JM: Matyas had worked with Sean on a mini-series called Southcliffe and so we were talking to DPs and he was one of the most exciting ones that we got to talk to. We just connected. In the beginning, he was very vocal about his concerns about the script. But through the guidance of Sean and Antonio I was able to embrace that. You want to work with people who are challenging you, that do have problems because they’re going to help figure them out, they’re aware of them. He came over from Hungary two months before and I made a short precursor to James where a lot of it was explored through close-up. Through the process of working with Matyas and breaking down the script into beats, discussing it, looking at photo books, showing him all of my references, and him talking to me and understanding the way that I speak and my relationship with New York and my energy, we developed a language of simplification. It showed the claustrophobia, it showed the anxiety, and it showed New York, which for me can be this reactionary place with no opportunity to reflect. He’s fucking super experienced. I think he went way beyond the responsibilities of a DP. He taught me about storytelling.

MM: Did you shot list?

JM: Yeah. We actually broke the script down into 18 beats and then color-coordinated each beat with what was going on, emotionally—ups and downs. The opening set-up [in close-up] was like a prologue for us that we could copy and paste for shots throughout the film. We would discuss the whole arc of the character, where he was in each scene. We shot-listed the entire film. On certain days where we would do blocking, he would watch from a certain place and I would watch from another and we would discuss each shot. Like, that shot of [Nixon] in bed when she’s sick, that was a reference to a painting that he loves. That wasn’t how we were going to shoot it but then it became a theme that we reused later. It was also just being open to ideas on the spot and hearing everyone’s ideas.

Christopher Abbott and Cynthia Nixon

Nixon and Abbott in James White

MM: How did you work with Christopher and the other actors to develop their performance?

JM: Each one was different. Chris and I had been friends for about five to six years. His first movie was Martha Marcy May Marlene. We had met a little bit before that during another movie through casting and we just became really close on Martha, so close that he was one of the groomsmen in Antonio’s wedding. He was there when my mom was sick and when she passed. We talked thoughout and we got to practice and get a working relationship on the experimental short film. We just talked a lot. I feel safe to be vulnerable with him. We just went through the script. He and Matyas got to know each other really well—it was super important that they had good chemistry because they were kind of dancing the whole movie. He was on location scouts. I just wanted him extremely involved in the process. He was in the editing room. I locked picture with him. He was very involved.

And then Cudi, I was writing to his music. I even put his music in the movie because I loved the melody and it would change my mood all of the time. He would inspire me and once I started listening to the words, it was inspirational because he was singing about himself. As corny as it sounds, I look at the movie like it’s an album. Cudi’s new album is amazing—it comes out December 4, 2015. I was like, “I connect with this dude; I’m from his world.” My buddy Mark Webber got him a script because Mark had worked with him. So he read it and then we met. I went to his house and he liked the script and I showed him the experimental short. I could feel the energy in the room at his house. He was digging it. And I was like, “You want to make a movie with me?” He was like, “Hell yeah.”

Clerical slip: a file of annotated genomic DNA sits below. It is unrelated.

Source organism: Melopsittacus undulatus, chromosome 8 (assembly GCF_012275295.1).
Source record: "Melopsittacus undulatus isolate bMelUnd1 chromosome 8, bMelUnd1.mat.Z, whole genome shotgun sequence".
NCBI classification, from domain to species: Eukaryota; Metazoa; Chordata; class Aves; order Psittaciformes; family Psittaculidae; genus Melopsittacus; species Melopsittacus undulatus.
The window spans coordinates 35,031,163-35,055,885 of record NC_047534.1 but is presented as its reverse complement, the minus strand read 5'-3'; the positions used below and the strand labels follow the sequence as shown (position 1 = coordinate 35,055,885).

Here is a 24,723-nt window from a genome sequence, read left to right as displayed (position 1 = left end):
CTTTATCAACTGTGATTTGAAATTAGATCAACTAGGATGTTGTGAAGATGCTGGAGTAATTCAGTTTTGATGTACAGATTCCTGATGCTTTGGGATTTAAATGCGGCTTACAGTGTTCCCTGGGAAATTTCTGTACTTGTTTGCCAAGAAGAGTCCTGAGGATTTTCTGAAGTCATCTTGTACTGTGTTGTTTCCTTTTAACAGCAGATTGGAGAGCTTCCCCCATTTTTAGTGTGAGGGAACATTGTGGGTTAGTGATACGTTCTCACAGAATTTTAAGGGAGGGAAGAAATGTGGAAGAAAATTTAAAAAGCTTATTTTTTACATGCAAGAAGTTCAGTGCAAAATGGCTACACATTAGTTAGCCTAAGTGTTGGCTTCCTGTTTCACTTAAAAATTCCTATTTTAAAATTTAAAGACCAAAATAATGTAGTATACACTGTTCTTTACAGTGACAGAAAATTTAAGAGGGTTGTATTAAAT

The next day, my best friend Chris and I were on Cudi’s tour bus to Syracuse for a show and I got to meet his friends. He keeps a lot of his friends around. I felt like we had a similar relationship with our friends and our family and that he understood the world of James. It was a constant conversation. For this movie, I tried to be as open as possible with people and hoped they gave it to me back. And that’s what happened with everybody—it was kind of faithful.

With Cynthia, it was similar. She read the script. She responded. We met for lunch. She shared with me that she lost her mother from cancer and she was from the same neighborhood that I was from, the Upper West Side. She was super close with her mom and they were very liberal—strong women. I thought that my mother would have been friends with Cynthia or her mom, or both. Cynthia has worked with everybody from Mike Nichols to Sidney Lumet to fucking Robert Altman, so I just felt safe with her.

MM: What advice would you give aspiring filmmakers on how to direct actors?

JM: I’ll rattle some off: Don’t cast people just because they’re famous—cast who’s right. Try and not to over explain. Admit that you don’t know and be open to other people’s ideas.

Christopher Abbott and Scott Mescudi

Abbott and Scott Mescudi

MM: The film filters New York City through James’ eyes. How did you develop this character-landscape relationship?

JM: His energy, for me at least, breathes New York because there is a rhythm that is coming out of him that I think is created or partly created by New York. He didn’t fight it. He went with it. You can constantly be moving in New York, reacting and not reflecting. There is no time to breathe. You can hold your breath all day. Also, the locations were all authentic. We shot at places that I knew. One of the things I hate the most is in movies or TV shows, when they’re in New York, and they are hanging out at places that the characters would never hang out at. Kids who are poor go to [upscale New York restaurants] Cafeteria or Avenue. No, if I’m going to be in that neighborhood, I’m going to go to that bar because I know that bar is quiet or I can do what I want there.

MM: How was shooting on location in New York?

JM: It was tough because it was the first time that we shot in a city with multiple locations in our movies. Simon Killer was Paris, but it was very different. In New York it was cool because there was a constant authenticity and nostalgia that I was using for myself and I hope the actors and the crew were, too. It made it feel realer. MM

James White opens in theaters starting November 13, 2015, courtesy of The Film Arcade.